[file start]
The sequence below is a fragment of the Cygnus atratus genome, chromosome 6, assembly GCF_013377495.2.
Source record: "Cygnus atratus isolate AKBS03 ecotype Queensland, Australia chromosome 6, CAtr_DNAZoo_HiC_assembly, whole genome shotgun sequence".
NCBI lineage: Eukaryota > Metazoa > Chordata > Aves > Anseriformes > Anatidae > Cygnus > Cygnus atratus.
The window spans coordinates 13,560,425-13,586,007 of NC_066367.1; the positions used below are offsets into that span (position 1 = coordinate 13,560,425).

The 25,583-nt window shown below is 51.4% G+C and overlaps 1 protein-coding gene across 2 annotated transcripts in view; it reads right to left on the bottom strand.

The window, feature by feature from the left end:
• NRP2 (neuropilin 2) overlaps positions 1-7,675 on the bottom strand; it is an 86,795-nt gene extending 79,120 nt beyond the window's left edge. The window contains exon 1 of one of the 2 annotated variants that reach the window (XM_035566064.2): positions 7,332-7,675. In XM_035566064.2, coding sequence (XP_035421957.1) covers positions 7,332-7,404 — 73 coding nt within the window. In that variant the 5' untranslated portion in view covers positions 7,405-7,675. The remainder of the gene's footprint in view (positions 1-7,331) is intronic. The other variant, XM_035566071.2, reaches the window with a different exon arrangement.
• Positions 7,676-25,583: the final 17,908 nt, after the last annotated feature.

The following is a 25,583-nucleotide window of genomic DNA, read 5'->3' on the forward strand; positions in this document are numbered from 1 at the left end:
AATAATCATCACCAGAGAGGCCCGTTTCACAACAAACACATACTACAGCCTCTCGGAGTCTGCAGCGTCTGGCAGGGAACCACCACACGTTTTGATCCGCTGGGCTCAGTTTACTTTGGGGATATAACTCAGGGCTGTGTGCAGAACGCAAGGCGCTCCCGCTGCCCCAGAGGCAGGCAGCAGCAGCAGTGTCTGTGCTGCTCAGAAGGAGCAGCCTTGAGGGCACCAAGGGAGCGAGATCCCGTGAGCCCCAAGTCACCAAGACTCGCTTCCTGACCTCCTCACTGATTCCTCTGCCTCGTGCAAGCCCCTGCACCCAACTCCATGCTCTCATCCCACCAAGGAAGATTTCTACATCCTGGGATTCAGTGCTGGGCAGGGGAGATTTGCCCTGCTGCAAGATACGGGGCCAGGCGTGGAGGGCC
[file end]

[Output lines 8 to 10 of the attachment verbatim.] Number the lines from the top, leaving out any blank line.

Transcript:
• Positions 7,676-25,583: the final 17,908 nt, after the last annotated feature.

The following is a 25,583-nucleotide window of genomic DNA, read 5'->3' on the forward strand; positions in this document are numbered from 1 at the left end:
AATAATCATCACCAGAGAGGCCCGTTTCACAACAAACACATACTACAGCCTCTCGGAGTCTGCAGCGTCTGGCAGGGAACCACCACACGTTTTGATCCGCTGGGCTCAGTTTACTTTGGGGATATAACTCAGGGCTGTGTGCAGAACGCAAGGCGCTCCCGCTGCCCCAGAGGCAGGCAGCAGCAGCAGTGTCTGTGCTGCTCAGAAGGAGCAGCCTTGAGGGCACCAAGGGAGCGAGATCCCGTGAGCCCCAAGTCACCAAGACTCGCTTCCTGACCTCCTCACTGATTCCTCTGCCTCGTGCAAGCCCCTGCACCCAACTCCATGCTCTCATCCCACCAAGGAAGATTTCTACATCCTGGGATTCAGTGCTGGGCAGGGGAGATTTGCCCTGCTGCAAGATACGGGGCCAGGCGTGGAGGGCC